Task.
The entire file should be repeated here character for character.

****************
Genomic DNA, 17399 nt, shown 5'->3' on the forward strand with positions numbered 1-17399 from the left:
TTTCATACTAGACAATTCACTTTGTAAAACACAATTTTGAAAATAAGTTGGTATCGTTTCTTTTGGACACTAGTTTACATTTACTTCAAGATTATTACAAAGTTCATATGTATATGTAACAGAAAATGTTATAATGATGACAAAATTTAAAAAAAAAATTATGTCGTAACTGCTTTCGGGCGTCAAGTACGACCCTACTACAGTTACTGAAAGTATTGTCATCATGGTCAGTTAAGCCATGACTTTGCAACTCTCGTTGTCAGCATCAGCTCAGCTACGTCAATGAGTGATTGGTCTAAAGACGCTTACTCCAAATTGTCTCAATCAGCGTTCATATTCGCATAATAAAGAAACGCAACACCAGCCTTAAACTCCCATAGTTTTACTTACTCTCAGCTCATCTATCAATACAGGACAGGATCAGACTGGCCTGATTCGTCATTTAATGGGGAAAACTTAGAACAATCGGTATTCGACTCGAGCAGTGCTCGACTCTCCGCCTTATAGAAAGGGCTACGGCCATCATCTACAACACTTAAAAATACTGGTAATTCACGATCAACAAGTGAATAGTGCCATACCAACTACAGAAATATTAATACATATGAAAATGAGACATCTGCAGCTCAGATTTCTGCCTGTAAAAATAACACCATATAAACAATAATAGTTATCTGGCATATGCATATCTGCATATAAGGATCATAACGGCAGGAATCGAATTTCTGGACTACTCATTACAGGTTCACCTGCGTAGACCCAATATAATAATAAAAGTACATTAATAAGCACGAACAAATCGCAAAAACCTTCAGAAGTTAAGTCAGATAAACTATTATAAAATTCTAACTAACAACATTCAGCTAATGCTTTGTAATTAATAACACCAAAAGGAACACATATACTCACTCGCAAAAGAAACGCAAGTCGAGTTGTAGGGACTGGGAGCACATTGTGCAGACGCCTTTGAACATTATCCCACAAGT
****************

Genomic DNA, 17399 nt, shown 5'->3' on the forward strand with positions numbered 1-17399 from the left:
TTTCATACTAGACAATTCACTTTGTAAAACACAATTTTGAAAATAAGTTGGTATCGTTTCTTTTGGACACTAGTTTACATTTACTTCAAGATTATTACAAAGTTCATATGTATATGTAACAGAAAATGTTATAATGATGACAAAATTTAAAAAAAAAATTATGTCGTAACTGCTTTCGGGCGTCAAGTACGACCCTACTACAGTTACTGAAAGTATTGTCATCATGGTCAGTTAAGCCATGACTTTGCAACTCTCGTTGTCAGCATCAGCTCAGCTACGTCAATGAGTGATTGGTCTAAAGACGCTTACTCCAAATTGTCTCAATCAGCGTTCATATTCGCATAATAAAGAAACGCAACACCAGCCTTAAACTCCCATAGTTTTACTTACTCTCAGCTCATCTATCAATACAGGACAGGATCAGACTGGCCTGATTCGTCATTTAATGGGGAAAACTTAGAACAATCGGTATTCGACTCGAGCAGTGCTCGACTCTCCGCCTTATAGAAAGGGCTACGGCCATCATCTACAACACTTAAAAATACTGGTAATTCACGATCAACAAGTGAATAGTGCCATACCAACTACAGAAATATTAATACATATGAAAATGAGACATCTGCAGCTCAGATTTCTGCCTGTAAAAATAACACCATATAAACAATAATAGTTATCTGGCATATGCATATCTGCATATAAGGATCATAACGGCAGGAATCGAATTTCTGGACTACTCATTACAGGTTCACCTGCGTAGACCCAATATAATAATAAAAGTACATTAATAAGCACGAACAAATCGCAAAAACCTTCAGAAGTTAAGTCAGATAAACTATTATAAAATTCTAACTAACAACATTCAGCTAATGCTTTGTAATTAATAACACCAAAAGGAACACATATACTCACTCGCAAAAGAAACGCAAGTCGAGTTGTAGGGACTGGGAGCACATTGTGCAGACGCCTTTGAACATTATCCCACAAGT